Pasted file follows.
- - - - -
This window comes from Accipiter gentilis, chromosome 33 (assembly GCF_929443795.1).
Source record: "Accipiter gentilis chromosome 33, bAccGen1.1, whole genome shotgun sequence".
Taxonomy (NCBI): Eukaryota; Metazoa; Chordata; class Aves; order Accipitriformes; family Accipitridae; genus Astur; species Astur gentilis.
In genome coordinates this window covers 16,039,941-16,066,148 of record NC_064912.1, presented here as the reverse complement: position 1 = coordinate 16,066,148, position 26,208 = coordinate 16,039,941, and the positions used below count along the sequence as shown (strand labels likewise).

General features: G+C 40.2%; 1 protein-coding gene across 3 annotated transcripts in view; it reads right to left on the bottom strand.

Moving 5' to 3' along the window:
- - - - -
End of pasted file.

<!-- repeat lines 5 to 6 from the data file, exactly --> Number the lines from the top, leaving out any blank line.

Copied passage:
General features: G+C 40.2%; 1 protein-coding gene across 3 annotated transcripts in view; it reads right to left on the bottom strand.

Moving 5' to 3' along the window: